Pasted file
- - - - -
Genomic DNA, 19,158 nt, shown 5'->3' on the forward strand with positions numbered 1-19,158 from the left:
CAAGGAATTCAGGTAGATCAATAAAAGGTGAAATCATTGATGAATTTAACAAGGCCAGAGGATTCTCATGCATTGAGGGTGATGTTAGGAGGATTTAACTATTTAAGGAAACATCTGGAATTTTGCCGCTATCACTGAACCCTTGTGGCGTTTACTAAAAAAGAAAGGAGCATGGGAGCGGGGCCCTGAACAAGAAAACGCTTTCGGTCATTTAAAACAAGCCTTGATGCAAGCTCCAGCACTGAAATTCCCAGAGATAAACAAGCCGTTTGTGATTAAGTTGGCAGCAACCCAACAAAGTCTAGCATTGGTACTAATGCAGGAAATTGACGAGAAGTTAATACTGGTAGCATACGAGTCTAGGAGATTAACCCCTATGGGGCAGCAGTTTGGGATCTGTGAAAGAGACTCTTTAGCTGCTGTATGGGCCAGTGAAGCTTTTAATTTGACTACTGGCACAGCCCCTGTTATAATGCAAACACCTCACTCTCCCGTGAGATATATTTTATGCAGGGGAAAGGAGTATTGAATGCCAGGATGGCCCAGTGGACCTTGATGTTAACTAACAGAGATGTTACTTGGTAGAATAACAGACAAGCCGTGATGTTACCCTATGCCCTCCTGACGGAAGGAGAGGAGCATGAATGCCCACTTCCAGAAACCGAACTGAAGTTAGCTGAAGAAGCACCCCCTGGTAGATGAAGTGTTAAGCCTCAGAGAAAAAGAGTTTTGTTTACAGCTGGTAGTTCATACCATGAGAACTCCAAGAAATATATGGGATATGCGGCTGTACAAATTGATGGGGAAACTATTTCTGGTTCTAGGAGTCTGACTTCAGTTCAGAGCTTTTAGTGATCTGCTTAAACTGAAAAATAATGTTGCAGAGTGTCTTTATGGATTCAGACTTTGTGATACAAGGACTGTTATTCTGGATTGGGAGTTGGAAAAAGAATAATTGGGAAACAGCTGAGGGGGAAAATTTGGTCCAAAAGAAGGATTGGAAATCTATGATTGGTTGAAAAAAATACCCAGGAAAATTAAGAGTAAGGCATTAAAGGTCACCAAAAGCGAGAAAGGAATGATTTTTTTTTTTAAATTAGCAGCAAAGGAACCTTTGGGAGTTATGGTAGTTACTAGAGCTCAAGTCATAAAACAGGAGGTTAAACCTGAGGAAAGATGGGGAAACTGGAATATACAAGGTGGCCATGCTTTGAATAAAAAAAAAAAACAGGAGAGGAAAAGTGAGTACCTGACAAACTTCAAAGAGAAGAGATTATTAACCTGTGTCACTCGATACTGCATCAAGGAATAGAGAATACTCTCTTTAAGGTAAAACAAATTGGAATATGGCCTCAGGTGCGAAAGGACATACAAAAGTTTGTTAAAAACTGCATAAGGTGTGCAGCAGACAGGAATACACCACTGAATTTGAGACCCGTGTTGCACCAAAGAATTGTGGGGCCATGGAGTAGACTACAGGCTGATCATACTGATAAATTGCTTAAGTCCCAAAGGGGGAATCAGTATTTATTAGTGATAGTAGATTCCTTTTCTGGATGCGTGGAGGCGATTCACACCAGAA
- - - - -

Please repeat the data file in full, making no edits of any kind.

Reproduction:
Genomic DNA, 19,158 nt, shown 5'->3' on the forward strand with positions numbered 1-19,158 from the left:
CAAGGAATTCAGGTAGATCAATAAAAGGTGAAATCATTGATGAATTTAACAAGGCCAGAGGATTCTCATGCATTGAGGGTGATGTTAGGAGGATTTAACTATTTAAGGAAACATCTGGAATTTTGCCGCTATCACTGAACCCTTGTGGCGTTTACTAAAAAAGAAAGGAGCATGGGAGCGGGGCCCTGAACAAGAAAACGCTTTCGGTCATTTAAAACAAGCCTTGATGCAAGCTCCAGCACTGAAATTCCCAGAGATAAACAAGCCGTTTGTGATTAAGTTGGCAGCAACCCAACAAAGTCTAGCATTGGTACTAATGCAGGAAATTGACGAGAAGTTAATACTGGTAGCATACGAGTCTAGGAGATTAACCCCTATGGGGCAGCAGTTTGGGATCTGTGAAAGAGACTCTTTAGCTGCTGTATGGGCCAGTGAAGCTTTTAATTTGACTACTGGCACAGCCCCTGTTATAATGCAAACACCTCACTCTCCCGTGAGATATATTTTATGCAGGGGAAAGGAGTATTGAATGCCAGGATGGCCCAGTGGACCTTGATGTTAACTAACAGAGATGTTACTTGGTAGAATAACAGACAAGCCGTGATGTTACCCTATGCCCTCCTGACGGAAGGAGAGGAGCATGAATGCCCACTTCCAGAAACCGAACTGAAGTTAGCTGAAGAAGCACCCCCTGGTAGATGAAGTGTTAAGCCTCAGAGAAAAAGAGTTTTGTTTACAGCTGGTAGTTCATACCATGAGAACTCCAAGAAATATATGGGATATGCGGCTGTACAAATTGATGGGGAAACTATTTCTGGTTCTAGGAGTCTGACTTCAGTTCAGAGCTTTTAGTGATCTGCTTAAACTGAAAAATAATGTTGCAGAGTGTCTTTATGGATTCAGACTTTGTGATACAAGGACTGTTATTCTGGATTGGGAGTTGGAAAAAGAATAATTGGGAAACAGCTGAGGGGGAAAATTTGGTCCAAAAGAAGGATTGGAAATCTATGATTGGTTGAAAAAAATACCCAGGAAAATTAAGAGTAAGGCATTAAAGGTCACCAAAAGCGAGAAAGGAATGATTTTTTTTTTTAAATTAGCAGCAAAGGAACCTTTGGGAGTTATGGTAGTTACTAGAGCTCAAGTCATAAAACAGGAGGTTAAACCTGAGGAAAGATGGGGAAACTGGAATATACAAGGTGGCCATGCTTTGAATAAAAAAAAAAAACAGGAGAGGAAAAGTGAGTACCTGACAAACTTCAAAGAGAAGAGATTATTAACCTGTGTCACTCGATACTGCATCAAGGAATAGAGAATACTCTCTTTAAGGTAAAACAAATTGGAATATGGCCTCAGGTGCGAAAGGACATACAAAAGTTTGTTAAAAACTGCATAAGGTGTGCAGCAGACAGGAATACACCACTGAATTTGAGACCCGTGTTGCACCAAAGAATTGTGGGGCCATGGAGTAGACTACAGGCTGATCATACTGATAAATTGCTTAAGTCCCAAAGGGGGAATCAGTATTTATTAGTGATAGTAGATTCCTTTTCTGGATGCGTGGAGGCGATTCACACCAGAA